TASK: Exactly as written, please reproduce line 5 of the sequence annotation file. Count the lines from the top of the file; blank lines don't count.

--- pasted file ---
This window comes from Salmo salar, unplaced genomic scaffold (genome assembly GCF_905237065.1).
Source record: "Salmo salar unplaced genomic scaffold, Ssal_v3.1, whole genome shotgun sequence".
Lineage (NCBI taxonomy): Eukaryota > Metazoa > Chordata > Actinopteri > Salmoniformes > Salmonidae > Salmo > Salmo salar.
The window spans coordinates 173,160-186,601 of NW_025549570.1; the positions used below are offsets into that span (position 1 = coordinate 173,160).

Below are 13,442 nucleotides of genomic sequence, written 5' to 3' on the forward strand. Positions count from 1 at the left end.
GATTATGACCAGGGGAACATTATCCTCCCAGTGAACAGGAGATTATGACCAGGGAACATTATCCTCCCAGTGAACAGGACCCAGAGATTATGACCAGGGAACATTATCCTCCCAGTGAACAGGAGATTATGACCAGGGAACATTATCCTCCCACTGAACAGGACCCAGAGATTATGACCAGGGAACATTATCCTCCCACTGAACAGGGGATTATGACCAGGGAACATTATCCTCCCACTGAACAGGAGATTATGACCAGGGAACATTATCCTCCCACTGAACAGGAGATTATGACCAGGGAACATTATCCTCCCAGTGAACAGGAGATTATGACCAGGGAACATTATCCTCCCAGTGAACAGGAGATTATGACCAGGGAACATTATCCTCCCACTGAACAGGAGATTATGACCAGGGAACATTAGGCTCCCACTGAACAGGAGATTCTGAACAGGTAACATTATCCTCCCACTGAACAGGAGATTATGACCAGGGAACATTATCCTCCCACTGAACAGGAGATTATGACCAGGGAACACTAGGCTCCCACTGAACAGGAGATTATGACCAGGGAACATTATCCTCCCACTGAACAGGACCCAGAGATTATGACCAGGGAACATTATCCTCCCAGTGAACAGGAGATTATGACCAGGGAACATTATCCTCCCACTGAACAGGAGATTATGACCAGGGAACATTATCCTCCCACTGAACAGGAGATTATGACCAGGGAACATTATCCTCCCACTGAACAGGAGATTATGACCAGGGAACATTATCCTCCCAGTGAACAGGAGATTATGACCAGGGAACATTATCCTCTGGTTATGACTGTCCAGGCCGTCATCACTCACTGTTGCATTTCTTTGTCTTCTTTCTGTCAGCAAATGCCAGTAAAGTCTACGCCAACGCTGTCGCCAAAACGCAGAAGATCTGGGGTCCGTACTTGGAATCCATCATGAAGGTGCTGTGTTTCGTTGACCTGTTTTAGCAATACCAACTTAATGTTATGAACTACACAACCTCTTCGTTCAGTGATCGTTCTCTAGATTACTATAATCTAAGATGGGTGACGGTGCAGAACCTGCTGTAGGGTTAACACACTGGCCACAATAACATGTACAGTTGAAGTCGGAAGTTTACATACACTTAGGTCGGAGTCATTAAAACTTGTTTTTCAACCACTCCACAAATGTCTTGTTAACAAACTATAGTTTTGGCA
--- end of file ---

Below are 13,442 nucleotides of genomic sequence, written 5' to 3' on the forward strand. Positions count from 1 at the left end.